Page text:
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By Daryll Edisonn D. Saclag, Reporter

Fitch raises Philippine growth forecast

Posted on April 13, 2015

THE ECONOMY could expand slightly faster than initially expected this year on the back of strong remittances and a growing business process outsourcing (BPO) sector, Fitch Ratings said in a recent report.

The Philippines currently holds a “BBB-” investment grade and a “stable” outlook from the global debt watcher, which last month affirmed its rating on the sovereign that was first issued in 2013.

In an April 2 report that explained its March 17 rating action, Fitch said it expects Philippine gross domestic product (GDP) to accelerate to 6.3% this year from 6.1% in 2014, and ease slightly to 6.2% next year.

Both forecasts are higher than the 6.2% and the 6.0% estimates for 2015 and 2016, respectively, that Fitch gave last January.

“Growth is expected to remain strong on an expanding BPO industry and steady inflow of overseas worker remittances, having averaged around 6.3% for the 2010-2014 period,” read the report.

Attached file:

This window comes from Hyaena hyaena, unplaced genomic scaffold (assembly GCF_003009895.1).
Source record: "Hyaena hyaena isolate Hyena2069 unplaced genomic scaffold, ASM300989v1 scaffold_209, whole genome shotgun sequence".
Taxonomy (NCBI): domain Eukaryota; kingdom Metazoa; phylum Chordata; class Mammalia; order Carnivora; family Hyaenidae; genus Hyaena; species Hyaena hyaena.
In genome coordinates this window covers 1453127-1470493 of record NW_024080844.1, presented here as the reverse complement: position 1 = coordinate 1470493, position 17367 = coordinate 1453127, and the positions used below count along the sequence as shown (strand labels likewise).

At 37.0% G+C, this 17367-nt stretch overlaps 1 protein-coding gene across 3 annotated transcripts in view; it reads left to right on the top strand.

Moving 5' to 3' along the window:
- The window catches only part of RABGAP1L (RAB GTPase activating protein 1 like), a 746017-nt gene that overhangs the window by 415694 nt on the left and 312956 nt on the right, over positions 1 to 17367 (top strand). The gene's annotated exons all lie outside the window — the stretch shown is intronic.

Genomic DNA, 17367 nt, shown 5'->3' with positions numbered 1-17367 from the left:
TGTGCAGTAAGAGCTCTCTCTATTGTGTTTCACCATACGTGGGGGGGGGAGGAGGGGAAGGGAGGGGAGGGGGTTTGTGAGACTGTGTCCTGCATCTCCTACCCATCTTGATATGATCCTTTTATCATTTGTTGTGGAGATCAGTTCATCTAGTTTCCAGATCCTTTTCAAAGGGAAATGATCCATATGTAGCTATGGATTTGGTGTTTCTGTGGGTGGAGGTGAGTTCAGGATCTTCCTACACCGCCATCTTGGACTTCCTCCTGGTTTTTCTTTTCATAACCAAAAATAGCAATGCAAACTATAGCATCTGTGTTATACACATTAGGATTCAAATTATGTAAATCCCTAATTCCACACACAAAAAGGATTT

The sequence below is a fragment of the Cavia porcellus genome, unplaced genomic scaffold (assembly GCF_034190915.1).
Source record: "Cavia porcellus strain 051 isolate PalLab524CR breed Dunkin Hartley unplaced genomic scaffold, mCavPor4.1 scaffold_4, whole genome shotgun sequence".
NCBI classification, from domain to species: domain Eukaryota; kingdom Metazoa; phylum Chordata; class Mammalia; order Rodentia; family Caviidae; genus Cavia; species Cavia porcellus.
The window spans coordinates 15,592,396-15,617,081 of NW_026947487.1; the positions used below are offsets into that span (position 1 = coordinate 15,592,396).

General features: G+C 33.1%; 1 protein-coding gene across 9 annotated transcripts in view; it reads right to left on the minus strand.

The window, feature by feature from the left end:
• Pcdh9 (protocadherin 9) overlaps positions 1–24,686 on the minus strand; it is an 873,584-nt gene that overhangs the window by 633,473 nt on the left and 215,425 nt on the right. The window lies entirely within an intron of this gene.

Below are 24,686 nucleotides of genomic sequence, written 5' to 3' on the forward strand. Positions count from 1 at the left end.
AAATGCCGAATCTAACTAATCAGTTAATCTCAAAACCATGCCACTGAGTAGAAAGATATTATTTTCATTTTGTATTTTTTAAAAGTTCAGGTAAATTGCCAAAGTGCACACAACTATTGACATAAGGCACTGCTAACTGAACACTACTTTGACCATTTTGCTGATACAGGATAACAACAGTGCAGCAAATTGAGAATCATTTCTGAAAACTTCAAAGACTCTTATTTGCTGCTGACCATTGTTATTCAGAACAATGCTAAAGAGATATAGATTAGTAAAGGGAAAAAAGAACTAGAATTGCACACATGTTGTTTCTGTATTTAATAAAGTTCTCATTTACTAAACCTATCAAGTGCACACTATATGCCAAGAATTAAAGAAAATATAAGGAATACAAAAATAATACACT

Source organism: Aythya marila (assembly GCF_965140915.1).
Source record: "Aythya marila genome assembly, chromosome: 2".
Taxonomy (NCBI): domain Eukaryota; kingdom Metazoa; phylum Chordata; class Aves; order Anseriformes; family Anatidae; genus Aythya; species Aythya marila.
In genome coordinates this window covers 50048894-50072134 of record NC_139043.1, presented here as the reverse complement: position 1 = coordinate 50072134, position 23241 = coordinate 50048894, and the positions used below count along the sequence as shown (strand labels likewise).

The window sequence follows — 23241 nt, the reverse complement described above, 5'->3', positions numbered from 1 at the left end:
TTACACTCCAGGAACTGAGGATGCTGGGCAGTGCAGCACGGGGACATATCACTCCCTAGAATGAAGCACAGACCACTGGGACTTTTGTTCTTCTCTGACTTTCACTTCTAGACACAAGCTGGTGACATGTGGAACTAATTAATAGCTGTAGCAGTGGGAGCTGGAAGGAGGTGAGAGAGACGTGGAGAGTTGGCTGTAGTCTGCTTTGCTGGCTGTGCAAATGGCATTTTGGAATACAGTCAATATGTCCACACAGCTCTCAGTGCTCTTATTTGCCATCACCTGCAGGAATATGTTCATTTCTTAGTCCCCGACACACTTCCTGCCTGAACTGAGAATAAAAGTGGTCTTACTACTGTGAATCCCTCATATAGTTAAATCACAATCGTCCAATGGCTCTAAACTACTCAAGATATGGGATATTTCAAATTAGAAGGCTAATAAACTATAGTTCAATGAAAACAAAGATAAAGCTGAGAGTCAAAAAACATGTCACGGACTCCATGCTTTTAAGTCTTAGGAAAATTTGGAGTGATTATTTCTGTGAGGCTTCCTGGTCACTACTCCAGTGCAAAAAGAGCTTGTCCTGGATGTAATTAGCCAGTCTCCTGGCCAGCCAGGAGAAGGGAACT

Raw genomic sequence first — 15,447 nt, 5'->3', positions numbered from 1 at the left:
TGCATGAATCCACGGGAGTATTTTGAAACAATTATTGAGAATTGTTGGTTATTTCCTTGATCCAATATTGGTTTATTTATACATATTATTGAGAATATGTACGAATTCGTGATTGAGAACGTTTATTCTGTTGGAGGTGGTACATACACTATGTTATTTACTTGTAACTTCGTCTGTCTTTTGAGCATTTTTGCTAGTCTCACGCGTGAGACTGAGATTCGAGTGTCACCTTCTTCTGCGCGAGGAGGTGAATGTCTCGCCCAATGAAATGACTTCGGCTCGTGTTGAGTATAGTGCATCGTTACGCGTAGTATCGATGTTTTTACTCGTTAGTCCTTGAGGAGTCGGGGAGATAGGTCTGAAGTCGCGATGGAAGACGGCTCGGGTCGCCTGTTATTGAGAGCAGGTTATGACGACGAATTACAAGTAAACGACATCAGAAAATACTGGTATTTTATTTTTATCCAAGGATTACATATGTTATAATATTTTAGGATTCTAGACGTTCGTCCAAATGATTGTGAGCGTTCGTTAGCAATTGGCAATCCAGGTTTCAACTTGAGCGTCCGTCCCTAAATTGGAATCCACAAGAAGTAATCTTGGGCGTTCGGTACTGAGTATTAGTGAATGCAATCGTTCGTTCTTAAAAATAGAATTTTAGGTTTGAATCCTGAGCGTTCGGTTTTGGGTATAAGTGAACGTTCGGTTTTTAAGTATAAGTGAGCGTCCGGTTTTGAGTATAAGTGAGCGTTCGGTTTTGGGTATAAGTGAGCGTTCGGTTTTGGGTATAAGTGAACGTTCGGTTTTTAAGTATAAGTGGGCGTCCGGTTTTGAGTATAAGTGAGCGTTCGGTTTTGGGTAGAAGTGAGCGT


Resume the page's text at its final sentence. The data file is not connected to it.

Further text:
“Fitch expects these factors to continue to support growth in 2015 and 2016...” it added.

The latest projections, however, still fall short of the 7-8% growth target set by government.

The economy grew by 6.1% last year, a few points shy of the government’s 6.5-7.5% target for 2014 after a five-quarter-high of 6.9% was seen in October-December. Crawling farm sector output and lower-than-programmed -- and at times even contracting -- state spending had weighed on growth for much of last year.

Moving forward, Fitch said that “[s]ustained and strong growth that narrows the income and development differentials with its ‘BBB’ range peers without causing imbalances would be considered positive for ratings.”

The debt watcher also reiterated its call for the government to “widen” its revenue base through fiscal reforms and a continued reduction in debt ratios. “Limited progress in widening the tax base remains a credit constraint,” Fitch said, adding: “The revenue and grants to GDP ratio was much lower at 15.1%, against the ‘BBB’ median of 28.9% at end-2014.”

“The authorities may face difficulty with a plan to raise the tax revenue as a percentage GDP to 16% by 2016 without further tax reforms or administrative improvements.”

The “biggest” risk to the country’s credit rating, however, would be a reversal of policies put in place by the Aquino administration or slower implementation of governance reforms.

Fitch noted that while the Philippines saw “macroeconomic stability and improvement in governance standards” under President Benigno S.C. Aquino III, whose six-year term ends in June 2016, the business environment remains “encumbered by persistent corruption and the lack of adequate infrastructure.”

The credit rater added that it does not expect any “radical” changes in policy direction in the next administration, but noted that sustainability of the pace of reform momentum remains uncertain.